Fifth, thanks be to God for the beauty we find in Montana. One of my first spiritual acts each morning is to stand on my deck (as the dogs are let out back, around 0230) and stare up to the heavens to behold the handiwork of the Creator. Thankfully, I do not just look up and see “things,” such as stars or planets, or clouds; I am aware that in the act of beholding, of gazing, the divine is present both in consciousness and in what I am beholding. In this awareness I feel what could be called a “cosmic unity,” or my own active participation in the mysterious Whole. “The heavens proclaim the glory of God,” and display that glory, for those with simple faith. By child-like trust (simple faith), one experiences awe before and in the divine presence. The experience of awe (that includes wonder, love, questioning, seeking, thanksgiving) may be Christ’s foremost gift to me. Have I not been awed by God in what I called “Venus Aphrodite” (better known as the planet Venus), mentioned in some poems recently? How many “Christians” can feel awe before Venus Aphrodite? And I’ve felt awe before God’s presence in human beings.
Sixth, at times I pray in words consciously addressed to God. Sometimes I prefer silence and listening, and other times I let words spring up in me. An example of this springing-up of a word of prayer follows in Part B, “Recollecting Christ’s Presence in human beings.” Sometimes I hear a simple sentence in my heart, such as “Let everything that breathes praise the LORD!” For some friends, recited prayers, such as the Rosary, work best. Remember, “pray as you can,” and don’t waste time trying to pray as you can’t—do not try to be what or who you are not. Genuine prayer is an expression of one’s heart, one’s being, one’s life in Christ. And may none of us seek to impose his / her ways of praying (one’s spirituality) on others. “We are all free in Christ Jesus.”
Seventh, I would be woefully remiss if I failed to mention how often I pray listening to good music. As an example, as I am writing this morning, I am listening to the opening movement from a Bach Cantata (BWV 170): “Contented peace, beloved delight of the soul.” There is no way I can put into words the intense joy and meaning I find in good music, and especially the compositions of the Master, J. S. Bach. Some knowledge of his German language is a great help, but the music also speaks, bringing the attentive listener a profound awareness of Christ: I AM with you, right now!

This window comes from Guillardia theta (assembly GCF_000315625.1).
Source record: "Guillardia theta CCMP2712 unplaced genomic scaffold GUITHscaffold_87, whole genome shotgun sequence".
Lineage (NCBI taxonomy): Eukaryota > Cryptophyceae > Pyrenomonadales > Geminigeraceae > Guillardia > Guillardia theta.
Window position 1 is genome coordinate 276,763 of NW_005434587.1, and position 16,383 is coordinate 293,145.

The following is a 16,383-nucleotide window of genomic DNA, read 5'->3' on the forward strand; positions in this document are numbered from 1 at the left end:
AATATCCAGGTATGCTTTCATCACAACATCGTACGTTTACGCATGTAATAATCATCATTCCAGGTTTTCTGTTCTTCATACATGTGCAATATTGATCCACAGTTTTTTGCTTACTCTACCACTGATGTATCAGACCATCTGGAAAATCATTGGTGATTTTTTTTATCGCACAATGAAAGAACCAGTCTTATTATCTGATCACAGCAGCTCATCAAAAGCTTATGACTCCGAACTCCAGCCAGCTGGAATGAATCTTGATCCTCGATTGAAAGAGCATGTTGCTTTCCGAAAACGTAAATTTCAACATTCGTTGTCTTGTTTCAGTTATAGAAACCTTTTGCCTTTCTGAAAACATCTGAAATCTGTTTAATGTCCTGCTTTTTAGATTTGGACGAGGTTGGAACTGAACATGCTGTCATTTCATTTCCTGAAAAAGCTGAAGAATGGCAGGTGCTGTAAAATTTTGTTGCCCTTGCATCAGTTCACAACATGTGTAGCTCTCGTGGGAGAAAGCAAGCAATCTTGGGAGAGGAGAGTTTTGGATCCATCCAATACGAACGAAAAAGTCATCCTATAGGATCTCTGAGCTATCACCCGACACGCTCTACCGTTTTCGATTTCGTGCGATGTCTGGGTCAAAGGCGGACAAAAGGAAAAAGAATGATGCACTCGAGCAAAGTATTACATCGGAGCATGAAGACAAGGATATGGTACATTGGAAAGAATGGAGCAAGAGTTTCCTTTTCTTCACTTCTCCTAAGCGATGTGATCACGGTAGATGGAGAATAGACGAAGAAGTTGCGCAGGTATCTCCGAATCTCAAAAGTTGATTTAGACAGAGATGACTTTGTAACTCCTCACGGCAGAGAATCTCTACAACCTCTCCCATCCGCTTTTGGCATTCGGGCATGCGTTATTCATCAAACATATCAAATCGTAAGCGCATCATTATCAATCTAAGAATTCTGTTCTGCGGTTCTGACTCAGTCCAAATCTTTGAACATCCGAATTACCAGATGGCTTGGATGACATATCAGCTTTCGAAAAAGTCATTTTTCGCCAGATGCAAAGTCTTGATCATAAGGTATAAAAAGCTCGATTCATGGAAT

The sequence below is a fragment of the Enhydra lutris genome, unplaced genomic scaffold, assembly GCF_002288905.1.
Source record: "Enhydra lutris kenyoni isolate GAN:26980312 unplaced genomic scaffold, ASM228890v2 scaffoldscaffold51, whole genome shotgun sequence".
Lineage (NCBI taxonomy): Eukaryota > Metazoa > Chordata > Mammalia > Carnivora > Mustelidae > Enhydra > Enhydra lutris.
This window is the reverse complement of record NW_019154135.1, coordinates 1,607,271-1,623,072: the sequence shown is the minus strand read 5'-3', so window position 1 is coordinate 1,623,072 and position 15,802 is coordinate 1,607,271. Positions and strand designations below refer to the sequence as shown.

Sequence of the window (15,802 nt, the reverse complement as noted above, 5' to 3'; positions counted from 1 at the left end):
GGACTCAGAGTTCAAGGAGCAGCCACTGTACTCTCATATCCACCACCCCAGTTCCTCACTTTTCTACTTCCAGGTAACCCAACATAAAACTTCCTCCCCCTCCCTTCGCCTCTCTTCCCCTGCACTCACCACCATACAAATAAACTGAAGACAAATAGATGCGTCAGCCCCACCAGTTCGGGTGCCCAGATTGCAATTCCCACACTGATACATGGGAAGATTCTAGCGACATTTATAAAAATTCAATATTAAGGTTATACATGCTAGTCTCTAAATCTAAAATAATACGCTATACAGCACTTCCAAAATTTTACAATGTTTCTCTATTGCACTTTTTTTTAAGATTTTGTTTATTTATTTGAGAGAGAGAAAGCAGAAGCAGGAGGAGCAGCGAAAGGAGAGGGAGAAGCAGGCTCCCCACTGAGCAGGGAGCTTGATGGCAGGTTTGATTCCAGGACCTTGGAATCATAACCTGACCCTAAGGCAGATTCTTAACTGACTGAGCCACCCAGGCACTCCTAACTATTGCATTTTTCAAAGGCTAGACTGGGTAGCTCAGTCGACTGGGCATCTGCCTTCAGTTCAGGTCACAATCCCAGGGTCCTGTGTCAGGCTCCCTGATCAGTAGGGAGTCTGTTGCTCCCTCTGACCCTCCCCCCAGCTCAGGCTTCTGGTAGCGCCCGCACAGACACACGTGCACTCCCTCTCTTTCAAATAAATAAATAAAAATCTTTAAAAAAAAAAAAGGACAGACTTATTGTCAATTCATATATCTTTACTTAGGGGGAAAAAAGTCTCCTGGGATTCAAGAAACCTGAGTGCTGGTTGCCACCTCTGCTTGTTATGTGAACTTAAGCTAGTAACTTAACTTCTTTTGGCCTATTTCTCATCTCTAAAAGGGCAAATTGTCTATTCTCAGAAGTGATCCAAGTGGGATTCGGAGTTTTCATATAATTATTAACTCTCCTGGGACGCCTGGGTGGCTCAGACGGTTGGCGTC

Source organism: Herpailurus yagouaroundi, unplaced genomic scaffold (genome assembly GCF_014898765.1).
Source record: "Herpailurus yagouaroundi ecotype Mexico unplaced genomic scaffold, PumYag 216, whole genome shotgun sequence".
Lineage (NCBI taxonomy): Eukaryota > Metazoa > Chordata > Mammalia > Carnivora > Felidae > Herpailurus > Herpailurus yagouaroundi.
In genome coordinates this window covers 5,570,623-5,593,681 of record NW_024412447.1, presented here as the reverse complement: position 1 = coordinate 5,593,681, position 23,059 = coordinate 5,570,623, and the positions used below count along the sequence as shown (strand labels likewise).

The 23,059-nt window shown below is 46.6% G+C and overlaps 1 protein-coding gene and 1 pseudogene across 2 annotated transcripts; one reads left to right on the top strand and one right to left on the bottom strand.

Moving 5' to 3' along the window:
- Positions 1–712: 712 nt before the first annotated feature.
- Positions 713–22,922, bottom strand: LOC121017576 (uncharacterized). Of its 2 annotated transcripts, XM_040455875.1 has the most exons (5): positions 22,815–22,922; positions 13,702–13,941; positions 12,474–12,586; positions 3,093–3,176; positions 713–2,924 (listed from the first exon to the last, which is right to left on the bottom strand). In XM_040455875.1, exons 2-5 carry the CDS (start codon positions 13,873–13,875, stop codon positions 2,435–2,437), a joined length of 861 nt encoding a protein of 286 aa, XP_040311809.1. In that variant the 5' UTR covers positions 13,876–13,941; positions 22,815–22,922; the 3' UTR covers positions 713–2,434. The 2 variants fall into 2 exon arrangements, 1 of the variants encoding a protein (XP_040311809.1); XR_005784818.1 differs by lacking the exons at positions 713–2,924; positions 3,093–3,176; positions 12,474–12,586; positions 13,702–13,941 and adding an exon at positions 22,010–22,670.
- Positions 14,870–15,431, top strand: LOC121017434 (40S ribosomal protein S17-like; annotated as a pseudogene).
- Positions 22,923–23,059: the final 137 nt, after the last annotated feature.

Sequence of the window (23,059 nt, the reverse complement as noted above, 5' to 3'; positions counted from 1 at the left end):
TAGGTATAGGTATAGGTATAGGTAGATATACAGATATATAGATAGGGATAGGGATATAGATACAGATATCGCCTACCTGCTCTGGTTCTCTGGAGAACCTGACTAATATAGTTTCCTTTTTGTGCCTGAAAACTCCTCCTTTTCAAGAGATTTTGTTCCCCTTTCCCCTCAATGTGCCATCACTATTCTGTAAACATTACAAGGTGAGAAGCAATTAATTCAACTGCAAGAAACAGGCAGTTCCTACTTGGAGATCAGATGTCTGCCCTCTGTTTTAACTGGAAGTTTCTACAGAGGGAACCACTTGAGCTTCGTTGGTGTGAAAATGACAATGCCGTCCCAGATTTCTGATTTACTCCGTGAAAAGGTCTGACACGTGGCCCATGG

Concluding reflection: What is the essence of prayer?
Mindfulness of divine Presence. What is prayer, without attentiveness? To what or to whom is one being attentive? To the divine as one understand it, yes. If one thinks of God as only or primarily “far off,” only “in heaven” (in a spatial sense), then what form could the prayer take but words addressed as arrows aimed up at God? If one conceives of the divine as present and active, one need not use words, but can attend lovingly to the presence. The prayer can take the form of resting, as if in the arms of the beloved. Let this suffice for the present.
Part B. A Prayer: Recollecting Christ’s Presence in human beings
Eternal Christ, far more than I can know, feel, or understand:
How often were you drawing me to You through a human being,
But I failed to understand what you were doing, and why,
And resisted your drawing within me? Seeing what you are doing now,
I wonder: how many opportunities were lost in years past?
It is better to render the same insight in more positive terms,
Lest one wallow in sin or failures—a waste of time and to be avoided.
Surely you, Lord God, were present to me in and through Fr. Daniel.
I knew it then, at least at times, with intense clarity and reverence.
When I would touch his hand, there was in me an awareness
That I was touching the hand of Jesus crucified and Risen.